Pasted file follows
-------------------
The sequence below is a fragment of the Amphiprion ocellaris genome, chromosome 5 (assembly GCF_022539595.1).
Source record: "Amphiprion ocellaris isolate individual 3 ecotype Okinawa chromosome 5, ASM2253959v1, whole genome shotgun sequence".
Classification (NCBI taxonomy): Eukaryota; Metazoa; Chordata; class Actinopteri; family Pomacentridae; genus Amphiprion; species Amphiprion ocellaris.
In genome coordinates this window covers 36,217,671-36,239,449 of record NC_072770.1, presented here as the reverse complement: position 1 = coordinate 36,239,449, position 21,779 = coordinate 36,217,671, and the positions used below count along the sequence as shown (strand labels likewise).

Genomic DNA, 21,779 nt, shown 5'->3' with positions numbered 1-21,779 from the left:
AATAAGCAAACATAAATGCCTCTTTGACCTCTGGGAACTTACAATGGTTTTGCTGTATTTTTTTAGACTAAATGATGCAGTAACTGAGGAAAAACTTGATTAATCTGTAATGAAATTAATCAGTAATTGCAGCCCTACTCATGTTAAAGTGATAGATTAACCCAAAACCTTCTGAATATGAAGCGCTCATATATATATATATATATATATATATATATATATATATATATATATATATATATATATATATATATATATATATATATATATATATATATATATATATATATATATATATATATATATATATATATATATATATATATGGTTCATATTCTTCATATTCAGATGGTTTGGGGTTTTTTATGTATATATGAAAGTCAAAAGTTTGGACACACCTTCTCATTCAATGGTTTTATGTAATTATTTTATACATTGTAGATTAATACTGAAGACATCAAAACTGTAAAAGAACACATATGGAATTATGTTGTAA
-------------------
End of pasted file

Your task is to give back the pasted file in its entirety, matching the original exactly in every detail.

The sequence below is a fragment of the Amphiprion ocellaris genome, chromosome 5 (assembly GCF_022539595.1).
Source record: "Amphiprion ocellaris isolate individual 3 ecotype Okinawa chromosome 5, ASM2253959v1, whole genome shotgun sequence".
Classification (NCBI taxonomy): Eukaryota; Metazoa; Chordata; class Actinopteri; family Pomacentridae; genus Amphiprion; species Amphiprion ocellaris.
In genome coordinates this window covers 36,217,671-36,239,449 of record NC_072770.1, presented here as the reverse complement: position 1 = coordinate 36,239,449, position 21,779 = coordinate 36,217,671, and the positions used below count along the sequence as shown (strand labels likewise).

Genomic DNA, 21,779 nt, shown 5'->3' with positions numbered 1-21,779 from the left:
AATAAGCAAACATAAATGCCTCTTTGACCTCTGGGAACTTACAATGGTTTTGCTGTATTTTTTTAGACTAAATGATGCAGTAACTGAGGAAAAACTTGATTAATCTGTAATGAAATTAATCAGTAATTGCAGCCCTACTCATGTTAAAGTGATAGATTAACCCAAAACCTTCTGAATATGAAGCGCTCATATATATATATATATATATATATATATATATATATATATATATATATATATATATATATATATATATATATATATATATATATATATATATATATATATATATATATATATATATATATATATATATATATATATATGGTTCATATTCTTCATATTCAGATGGTTTGGGGTTTTTTATGTATATATGAAAGTCAAAAGTTTGGACACACCTTCTCATTCAATGGTTTTATGTAATTATTTTATACATTGTAGATTAATACTGAAGACATCAAAACTGTAAAAGAACACATATGGAATTATGTTGTAA